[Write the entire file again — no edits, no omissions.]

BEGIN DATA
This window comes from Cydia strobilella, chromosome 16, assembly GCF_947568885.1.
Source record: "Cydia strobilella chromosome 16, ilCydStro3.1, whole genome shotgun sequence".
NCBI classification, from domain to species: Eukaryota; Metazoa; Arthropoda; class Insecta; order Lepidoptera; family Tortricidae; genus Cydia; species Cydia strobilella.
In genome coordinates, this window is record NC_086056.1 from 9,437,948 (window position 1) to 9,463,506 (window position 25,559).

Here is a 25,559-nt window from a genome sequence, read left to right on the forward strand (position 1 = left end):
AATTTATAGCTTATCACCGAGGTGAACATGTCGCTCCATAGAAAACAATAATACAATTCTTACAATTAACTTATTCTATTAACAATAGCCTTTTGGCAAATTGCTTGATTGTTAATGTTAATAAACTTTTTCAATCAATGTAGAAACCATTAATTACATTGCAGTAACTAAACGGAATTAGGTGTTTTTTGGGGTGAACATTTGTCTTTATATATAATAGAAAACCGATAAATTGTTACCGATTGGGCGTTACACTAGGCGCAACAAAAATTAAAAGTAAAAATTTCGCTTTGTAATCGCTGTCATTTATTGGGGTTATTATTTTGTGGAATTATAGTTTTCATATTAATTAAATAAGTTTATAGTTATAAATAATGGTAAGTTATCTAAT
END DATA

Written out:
This window comes from Cydia strobilella, chromosome 16, assembly GCF_947568885.1.
Source record: "Cydia strobilella chromosome 16, ilCydStro3.1, whole genome shotgun sequence".
NCBI classification, from domain to species: Eukaryota; Metazoa; Arthropoda; class Insecta; order Lepidoptera; family Tortricidae; genus Cydia; species Cydia strobilella.
In genome coordinates, this window is record NC_086056.1 from 9,437,948 (window position 1) to 9,463,506 (window position 25,559).

Here is a 25,559-nt window from a genome sequence, read left to right on the forward strand (position 1 = left end):
AATTTATAGCTTATCACCGAGGTGAACATGTCGCTCCATAGAAAACAATAATACAATTCTTACAATTAACTTATTCTATTAACAATAGCCTTTTGGCAAATTGCTTGATTGTTAATGTTAATAAACTTTTTCAATCAATGTAGAAACCATTAATTACATTGCAGTAACTAAACGGAATTAGGTGTTTTTTGGGGTGAACATTTGTCTTTATATATAATAGAAAACCGATAAATTGTTACCGATTGGGCGTTACACTAGGCGCAACAAAAATTAAAAGTAAAAATTTCGCTTTGTAATCGCTGTCATTTATTGGGGTTATTATTTTGTGGAATTATAGTTTTCATATTAATTAAATAAGTTTATAGTTATAAATAATGGTAAGTTATCTAAT